[DE LEMPICKA’s decorous parlour. A long dining table, no chairs. To the right, a dressing table, to the left a floor-length painting that looks like a mirror. DE LEMPICKA wears a flashy grey table-cloth intricately wrapped around her intricate body.
It is perhaps that repetition of the word ‘intricate’ that heightens the humour: the self-awareness, the posing, the narcissism. The use of the word ‘floor-length’ with its audible hiss of a formal dress looks OF COURSE like a mirror and ‘flashy’ sets off the intricacy. These ideas are taken up in the next paragraph
The abundance of silk in the room effortlessly implies the taken-for-grantedness of cultured persons conversing in pleasant company.
Of course the word ‘conversing’ is right! They are not simply talking; they are cultured and what they immerse themselves in is effortlessness!
In October 2013, in Cambridge, J.H. Prynne wrote some words for Ian Heames’s publication of Will Stuart’s Nine Plays (Face Press 2014) and it is worth recalling these:
These are then radical experiments, radically unfamiliar in their effects and modalities, built up from speech registers redolent with common life and its credible lumpen similitudes; they are done with most palpable courage in the face of imminent damage to their own logic.
Sophie Seita’s ‘AN EXERCISE’, part of a sequence of poems titled ‘just pick a line’, opens with the concluding line of the previous poem, A DIAGRAM, sitting slapbang in the centre of the page opposite its title:
The one thing that interested me about the poem was that it was not yet there.
This is a delightfully provocative and uplifting statement and I found myself dwelling on the weight of that final word. After all, ‘there’ is such a placed word; it has such a self-justifying sense of itself; it is the final word of an argument which you think you have won…‘there’. It has also such a sense of the finished, the past, the unmoving. A few pages further on we read
Thinking about lines now
Thinking about lines now
Thinking about lines now
Thinking about lions now
Thinking about lie-ins now?
The reader says
lots of words sound like
It seems to me entirely appropriate that Sophie Seita should have become the translator of Uljana Wolf’s Babeltrack (Notes on a Lengevitch), part of which is published in the splendidly presented new issue of Cambridge Literary Review edited by Lydia Wilson, Rosie Šnajdr and Jeremy Noel-Tod. Incidentally this new issue, which is subtitled ‘The Children’s Issue’, is guest-edited by Eve Tandoi:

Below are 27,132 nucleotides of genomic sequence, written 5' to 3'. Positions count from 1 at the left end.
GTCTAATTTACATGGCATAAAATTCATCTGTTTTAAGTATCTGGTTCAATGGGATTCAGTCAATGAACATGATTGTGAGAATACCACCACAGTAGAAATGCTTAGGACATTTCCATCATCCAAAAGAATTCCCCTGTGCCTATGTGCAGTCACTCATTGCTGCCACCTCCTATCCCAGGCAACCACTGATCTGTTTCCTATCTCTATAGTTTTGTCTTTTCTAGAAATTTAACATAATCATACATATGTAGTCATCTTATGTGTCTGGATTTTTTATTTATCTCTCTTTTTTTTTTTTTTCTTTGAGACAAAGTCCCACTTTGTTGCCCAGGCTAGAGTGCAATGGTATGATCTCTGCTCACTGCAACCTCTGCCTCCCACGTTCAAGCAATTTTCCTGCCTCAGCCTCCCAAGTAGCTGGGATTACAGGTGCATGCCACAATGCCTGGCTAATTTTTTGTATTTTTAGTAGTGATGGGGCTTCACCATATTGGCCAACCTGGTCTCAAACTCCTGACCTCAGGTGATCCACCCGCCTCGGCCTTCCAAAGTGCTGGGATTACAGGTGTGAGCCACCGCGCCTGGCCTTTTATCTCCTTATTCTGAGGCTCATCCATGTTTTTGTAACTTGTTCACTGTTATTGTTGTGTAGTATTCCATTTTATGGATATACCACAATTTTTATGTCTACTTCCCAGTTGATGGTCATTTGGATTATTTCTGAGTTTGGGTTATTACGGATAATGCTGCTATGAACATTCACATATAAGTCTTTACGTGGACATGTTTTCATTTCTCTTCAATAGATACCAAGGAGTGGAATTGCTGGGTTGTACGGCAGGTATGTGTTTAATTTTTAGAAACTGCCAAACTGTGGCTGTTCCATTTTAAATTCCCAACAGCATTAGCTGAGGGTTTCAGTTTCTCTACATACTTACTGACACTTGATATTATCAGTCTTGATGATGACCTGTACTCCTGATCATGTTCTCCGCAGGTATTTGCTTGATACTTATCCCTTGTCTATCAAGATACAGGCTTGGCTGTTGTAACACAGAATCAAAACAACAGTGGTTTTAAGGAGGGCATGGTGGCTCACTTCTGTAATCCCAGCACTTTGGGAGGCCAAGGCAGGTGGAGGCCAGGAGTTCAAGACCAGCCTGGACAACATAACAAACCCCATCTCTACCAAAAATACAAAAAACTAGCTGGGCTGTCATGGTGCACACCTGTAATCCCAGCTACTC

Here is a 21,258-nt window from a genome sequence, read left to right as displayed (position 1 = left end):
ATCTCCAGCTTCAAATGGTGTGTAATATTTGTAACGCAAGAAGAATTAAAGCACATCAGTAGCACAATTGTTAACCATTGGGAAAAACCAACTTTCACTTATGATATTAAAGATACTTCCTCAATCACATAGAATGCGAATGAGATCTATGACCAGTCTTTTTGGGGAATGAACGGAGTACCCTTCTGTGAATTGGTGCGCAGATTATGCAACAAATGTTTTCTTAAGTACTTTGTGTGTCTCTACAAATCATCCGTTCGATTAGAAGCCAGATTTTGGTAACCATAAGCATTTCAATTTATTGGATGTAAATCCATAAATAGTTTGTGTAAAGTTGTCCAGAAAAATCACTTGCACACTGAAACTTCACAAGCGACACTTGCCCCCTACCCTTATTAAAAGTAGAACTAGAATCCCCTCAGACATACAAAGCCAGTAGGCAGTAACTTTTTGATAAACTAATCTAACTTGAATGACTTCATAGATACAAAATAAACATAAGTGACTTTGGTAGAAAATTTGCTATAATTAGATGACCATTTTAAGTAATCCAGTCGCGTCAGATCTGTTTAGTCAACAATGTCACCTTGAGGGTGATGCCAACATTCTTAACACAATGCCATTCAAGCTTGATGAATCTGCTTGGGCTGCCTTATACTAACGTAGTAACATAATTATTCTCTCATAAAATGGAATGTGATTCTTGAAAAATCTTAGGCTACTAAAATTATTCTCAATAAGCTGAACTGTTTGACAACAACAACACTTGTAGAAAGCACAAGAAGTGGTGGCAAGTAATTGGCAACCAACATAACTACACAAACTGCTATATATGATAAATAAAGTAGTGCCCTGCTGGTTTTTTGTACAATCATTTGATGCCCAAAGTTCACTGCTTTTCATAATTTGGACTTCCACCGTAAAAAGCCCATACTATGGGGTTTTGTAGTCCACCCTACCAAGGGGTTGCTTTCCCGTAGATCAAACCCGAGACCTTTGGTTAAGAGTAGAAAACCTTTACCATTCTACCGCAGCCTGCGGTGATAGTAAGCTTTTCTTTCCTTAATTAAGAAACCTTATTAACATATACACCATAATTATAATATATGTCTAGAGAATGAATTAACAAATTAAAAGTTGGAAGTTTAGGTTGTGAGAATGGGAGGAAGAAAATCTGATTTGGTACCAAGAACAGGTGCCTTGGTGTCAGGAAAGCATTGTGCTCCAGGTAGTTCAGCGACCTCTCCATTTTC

the dissolution of the linguistic sound system in aphasics provides an exact mirror-image of the phonological development in child language, writes Jakobson, as if aphasia made the child’s acquisition of speech possible in the first place and with it every production of sound in developmental stages, as if it held the mirror or provided rules, folie oder folly, as if we could find in this very bad sound-production disorder a blueprint for what is to come…
There is a memorable statement in the interview Caroline Bergvall gave for Scott Thurston’s Talking Poetics (Shearsman Books 2011) when she said that we are in a culture ‘where politically we’re encouraged to be non-intellectuals and by and large, non-critical’:
We’re being asked to swallow what’s happening, and to stick very close to each our own separate condition. We’re asked not to show broader empathy or engagement, nor to engage with what happens to others; not to be too polemical, unless we are directly connected. It’s so dangerous. We’re all connected.
Ian Brinton 12th May 2015
These days it seems you can’t have a high profile poetry prize or appointment without some attendant, no, prerequisite brouhaha. So, of course, the T S Eliot Prize gets to have its very own in the shape of two poets – Alice Oswald and John Kinsella – withdrawing their entries from the prize because it has been funded by a hedge fund Aurum.
The three year sponsorship with Aurum came in the wake of a 100% cut to funding by the Arts Council, forcing the Poetry Book Society, who manages the prize, to seek money elsewhere.
I’ll stick my neck out a bit by wondering how much Aurum can be “at the pointy end of capitalism” as Kinsella puts it, if it’s willing to fund poetry and the arts in general. Granted, Aurum no doubt has its own not so altruistic agenda in wanting to fund prize but where else could the money have come from?
Even more controversially, the news of Burnside’s win has yet to make it to the Poetry Book Society’s own website yet it’s on Guardian’s website and has even made it as far as the Chicago Tribune’s. I’m jesting of course when I say this is controversial but is this indicative of the PBS’ straitened circumstances?
Even more – gasp – controversially, the title of Burnside’s winning collection, Black Cat Bone is very close to the title of a poem I wrote some years ago called Black Dog Bone. Both the title of his collection and my poem are inspired by Vodoun. I’m aware this means something only to me but I’d hate to be accused of plagiarism!